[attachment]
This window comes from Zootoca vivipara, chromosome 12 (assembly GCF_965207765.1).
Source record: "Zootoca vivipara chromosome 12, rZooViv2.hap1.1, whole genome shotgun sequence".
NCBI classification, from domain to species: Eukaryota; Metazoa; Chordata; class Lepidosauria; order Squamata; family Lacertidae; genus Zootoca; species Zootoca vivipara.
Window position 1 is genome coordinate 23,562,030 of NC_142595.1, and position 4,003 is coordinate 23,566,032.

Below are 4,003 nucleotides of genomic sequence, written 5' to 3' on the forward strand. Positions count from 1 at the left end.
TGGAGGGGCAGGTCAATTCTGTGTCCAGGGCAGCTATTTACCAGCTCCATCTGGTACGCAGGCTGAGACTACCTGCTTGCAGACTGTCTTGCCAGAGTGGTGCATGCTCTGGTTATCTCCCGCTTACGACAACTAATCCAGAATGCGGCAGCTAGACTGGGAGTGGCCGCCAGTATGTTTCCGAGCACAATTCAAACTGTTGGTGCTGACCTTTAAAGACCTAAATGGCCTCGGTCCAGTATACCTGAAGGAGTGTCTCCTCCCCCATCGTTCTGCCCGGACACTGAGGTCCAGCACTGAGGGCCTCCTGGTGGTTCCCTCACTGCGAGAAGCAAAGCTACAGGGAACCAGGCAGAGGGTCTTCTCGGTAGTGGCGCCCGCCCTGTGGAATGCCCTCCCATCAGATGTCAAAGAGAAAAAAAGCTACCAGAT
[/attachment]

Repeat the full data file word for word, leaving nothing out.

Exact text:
This window comes from Zootoca vivipara, chromosome 12 (assembly GCF_965207765.1).
Source record: "Zootoca vivipara chromosome 12, rZooViv2.hap1.1, whole genome shotgun sequence".
NCBI classification, from domain to species: Eukaryota; Metazoa; Chordata; class Lepidosauria; order Squamata; family Lacertidae; genus Zootoca; species Zootoca vivipara.
Window position 1 is genome coordinate 23,562,030 of NC_142595.1, and position 4,003 is coordinate 23,566,032.

Below are 4,003 nucleotides of genomic sequence, written 5' to 3' on the forward strand. Positions count from 1 at the left end.
TGGAGGGGCAGGTCAATTCTGTGTCCAGGGCAGCTATTTACCAGCTCCATCTGGTACGCAGGCTGAGACTACCTGCTTGCAGACTGTCTTGCCAGAGTGGTGCATGCTCTGGTTATCTCCCGCTTACGACAACTAATCCAGAATGCGGCAGCTAGACTGGGAGTGGCCGCCAGTATGTTTCCGAGCACAATTCAAACTGTTGGTGCTGACCTTTAAAGACCTAAATGGCCTCGGTCCAGTATACCTGAAGGAGTGTCTCCTCCCCCATCGTTCTGCCCGGACACTGAGGTCCAGCACTGAGGGCCTCCTGGTGGTTCCCTCACTGCGAGAAGCAAAGCTACAGGGAACCAGGCAGAGGGTCTTCTCGGTAGTGGCGCCCGCCCTGTGGAATGCCCTCCCATCAGATGTCAAAGAGAAAAAAAGCTACCAGAT